Margaret Huntley Last Updated On: October 17, 2023

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Indemnity Car Insurance & More Explained

indemnity car insurance

You work hard for your money. And when something goes wrong, it’s tough to watch that money drain away. This is where indemnity insurance comes into play. It helps protect you and your bank account when things go wrong. 

It can be a little tough to wrap your head around, but it’s an important product that you should be aware of, whether you’re in a profession that provides a service or advice, or for drivers everywhere. 

Keep reading for the facts on indemnity insurance, including indemnity car insurance—if you get behind the wheel, you’re going to want to know about this. 

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Back to the Basics: What Is Indemnity?

Let’s quickly level set and explain some key terms, which will help clarify indemnity insurance as a whole:

  • Indemnity is a part of a contract that commits one party to compensate the other for a potential loss. 
  • An indemnitee is the party being protected from liability, and an indemnitor is the party that holds the indemnitee harmless. 
  • Indemnification is the process of compensating for a loss after it’s happened. 

You can find indemnity clauses in many contracts and agreements; for example, a doctor might indemnify a hospital against any lawsuits as a result of the doctor’s actions, so the hospital wouldn’t be responsible. 

Indemnity insurance is separate from indemnity as a whole. We’ll dive into that next. 

What Is Indemnity Insurance?

Now that you have a better understanding of what an indemnity is, it’s time to explore indemnity insurance. It’s a mouthful, but it’s actually pretty important to anyone who performs a service, because it opens them up to liability.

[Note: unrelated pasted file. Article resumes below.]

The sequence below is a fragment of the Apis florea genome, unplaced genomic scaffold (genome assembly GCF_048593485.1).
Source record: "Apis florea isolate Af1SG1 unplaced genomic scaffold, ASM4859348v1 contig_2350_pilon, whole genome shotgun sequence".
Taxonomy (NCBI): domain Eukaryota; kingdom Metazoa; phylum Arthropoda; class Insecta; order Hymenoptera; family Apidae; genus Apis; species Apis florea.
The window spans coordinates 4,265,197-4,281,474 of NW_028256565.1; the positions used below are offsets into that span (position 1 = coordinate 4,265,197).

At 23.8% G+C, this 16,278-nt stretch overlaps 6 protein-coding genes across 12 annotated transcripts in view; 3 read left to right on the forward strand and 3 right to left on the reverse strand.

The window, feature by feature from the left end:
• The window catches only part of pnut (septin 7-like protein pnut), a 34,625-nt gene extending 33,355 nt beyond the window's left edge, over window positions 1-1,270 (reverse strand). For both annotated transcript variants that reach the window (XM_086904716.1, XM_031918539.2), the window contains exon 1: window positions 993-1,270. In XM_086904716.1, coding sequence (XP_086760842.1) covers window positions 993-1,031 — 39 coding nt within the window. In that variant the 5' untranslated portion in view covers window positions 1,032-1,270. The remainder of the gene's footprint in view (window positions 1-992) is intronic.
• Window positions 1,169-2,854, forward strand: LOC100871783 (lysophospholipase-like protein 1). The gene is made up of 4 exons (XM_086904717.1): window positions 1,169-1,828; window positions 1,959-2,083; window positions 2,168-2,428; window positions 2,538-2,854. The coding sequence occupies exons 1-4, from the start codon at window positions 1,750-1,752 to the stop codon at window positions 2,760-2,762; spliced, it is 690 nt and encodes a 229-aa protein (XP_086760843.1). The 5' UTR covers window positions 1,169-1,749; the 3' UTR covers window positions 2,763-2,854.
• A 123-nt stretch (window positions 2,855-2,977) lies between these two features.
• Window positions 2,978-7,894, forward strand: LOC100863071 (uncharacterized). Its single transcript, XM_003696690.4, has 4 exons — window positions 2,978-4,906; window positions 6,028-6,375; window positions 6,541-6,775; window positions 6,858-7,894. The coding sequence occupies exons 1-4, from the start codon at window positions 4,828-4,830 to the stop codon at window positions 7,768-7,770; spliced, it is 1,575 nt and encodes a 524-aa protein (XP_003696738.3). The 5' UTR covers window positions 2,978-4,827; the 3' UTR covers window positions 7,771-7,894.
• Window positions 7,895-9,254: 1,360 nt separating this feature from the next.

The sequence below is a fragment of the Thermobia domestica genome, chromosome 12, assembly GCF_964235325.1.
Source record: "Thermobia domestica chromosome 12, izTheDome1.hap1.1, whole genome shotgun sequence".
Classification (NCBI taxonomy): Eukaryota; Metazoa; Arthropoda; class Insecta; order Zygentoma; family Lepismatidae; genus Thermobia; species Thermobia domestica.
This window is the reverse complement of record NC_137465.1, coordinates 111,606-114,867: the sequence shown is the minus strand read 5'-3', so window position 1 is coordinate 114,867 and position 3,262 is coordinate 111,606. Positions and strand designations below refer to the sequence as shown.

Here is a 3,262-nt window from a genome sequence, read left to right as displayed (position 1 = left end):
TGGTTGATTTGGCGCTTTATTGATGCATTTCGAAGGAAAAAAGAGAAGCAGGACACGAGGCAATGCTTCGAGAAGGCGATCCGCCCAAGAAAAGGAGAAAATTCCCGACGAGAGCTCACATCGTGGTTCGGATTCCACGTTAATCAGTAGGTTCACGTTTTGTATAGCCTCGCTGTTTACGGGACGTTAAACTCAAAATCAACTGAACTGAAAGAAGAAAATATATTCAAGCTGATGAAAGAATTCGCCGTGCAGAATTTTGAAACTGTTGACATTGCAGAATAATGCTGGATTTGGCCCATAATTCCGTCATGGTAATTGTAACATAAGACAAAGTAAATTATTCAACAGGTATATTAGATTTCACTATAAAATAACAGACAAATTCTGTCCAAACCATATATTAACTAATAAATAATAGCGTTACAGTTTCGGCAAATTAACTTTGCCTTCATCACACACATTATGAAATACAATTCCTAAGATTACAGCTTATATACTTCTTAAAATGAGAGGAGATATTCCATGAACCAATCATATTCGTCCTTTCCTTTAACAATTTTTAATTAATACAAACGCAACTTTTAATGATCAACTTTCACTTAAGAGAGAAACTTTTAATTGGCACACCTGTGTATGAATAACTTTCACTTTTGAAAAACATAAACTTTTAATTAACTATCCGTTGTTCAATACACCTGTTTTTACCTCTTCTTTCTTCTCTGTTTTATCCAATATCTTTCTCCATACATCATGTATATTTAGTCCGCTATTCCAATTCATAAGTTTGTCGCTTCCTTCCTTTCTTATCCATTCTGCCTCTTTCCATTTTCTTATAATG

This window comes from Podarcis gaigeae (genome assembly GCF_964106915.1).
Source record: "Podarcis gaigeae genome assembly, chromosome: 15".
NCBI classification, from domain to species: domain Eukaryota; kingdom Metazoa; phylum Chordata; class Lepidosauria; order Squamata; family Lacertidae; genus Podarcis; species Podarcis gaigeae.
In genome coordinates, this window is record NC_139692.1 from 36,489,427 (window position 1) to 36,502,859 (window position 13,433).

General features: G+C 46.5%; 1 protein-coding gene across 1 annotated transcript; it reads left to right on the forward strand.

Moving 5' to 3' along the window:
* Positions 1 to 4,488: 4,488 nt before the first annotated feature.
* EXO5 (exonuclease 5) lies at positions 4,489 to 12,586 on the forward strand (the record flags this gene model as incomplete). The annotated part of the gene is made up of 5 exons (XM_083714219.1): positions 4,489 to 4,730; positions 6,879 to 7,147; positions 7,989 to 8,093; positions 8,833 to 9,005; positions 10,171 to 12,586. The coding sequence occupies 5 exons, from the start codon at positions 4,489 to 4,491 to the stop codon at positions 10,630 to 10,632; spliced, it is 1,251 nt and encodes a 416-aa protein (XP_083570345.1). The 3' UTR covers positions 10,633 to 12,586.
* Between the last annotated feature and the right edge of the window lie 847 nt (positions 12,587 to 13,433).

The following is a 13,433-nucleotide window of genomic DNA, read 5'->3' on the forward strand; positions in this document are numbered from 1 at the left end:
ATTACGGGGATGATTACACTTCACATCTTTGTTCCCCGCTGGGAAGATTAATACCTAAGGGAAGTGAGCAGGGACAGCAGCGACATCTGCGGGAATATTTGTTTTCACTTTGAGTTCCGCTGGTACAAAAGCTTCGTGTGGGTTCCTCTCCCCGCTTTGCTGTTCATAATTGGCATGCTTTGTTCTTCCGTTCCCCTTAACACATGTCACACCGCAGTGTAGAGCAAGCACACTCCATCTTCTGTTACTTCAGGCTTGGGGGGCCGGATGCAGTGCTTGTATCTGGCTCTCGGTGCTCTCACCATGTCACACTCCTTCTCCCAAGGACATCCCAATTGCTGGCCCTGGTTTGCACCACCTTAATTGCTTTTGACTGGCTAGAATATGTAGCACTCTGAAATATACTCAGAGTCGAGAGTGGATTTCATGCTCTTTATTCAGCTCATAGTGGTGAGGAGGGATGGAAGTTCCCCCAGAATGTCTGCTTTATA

Indemnity insurance is technically separate from an indemnity clause in a contract, but it functions similarly. Essentially, you as the insured would purchase a policy that insures you from someone suing you for a loss or damage. By paying monthly or annual premiums into that policy, the insurance provider protects you from such risk and would compensate the other party on your behalf.

Still with us? Good. Malpractice insurance is a very common form of indemnity insurance and it helps put the concept into perspective. Malpractice insurance is critical for doctors, because it protects them from lawsuits as a result of an error in judgment or diagnosis. If the doctor is sued, malpractice insurance kicks in and compensates the person who has sued. 

Other common forms of indemnity insurance include:

  • Errors & omissions insurance, which protects businesses and individuals from lawsuits due to errors and omissions, inaccurate advice, negligence, or misrepresentation. 
  • Professional indemnity insurance, which protects businesses from lawsuits arising from the claim that a business was negligent or did not adequately perform the work promised.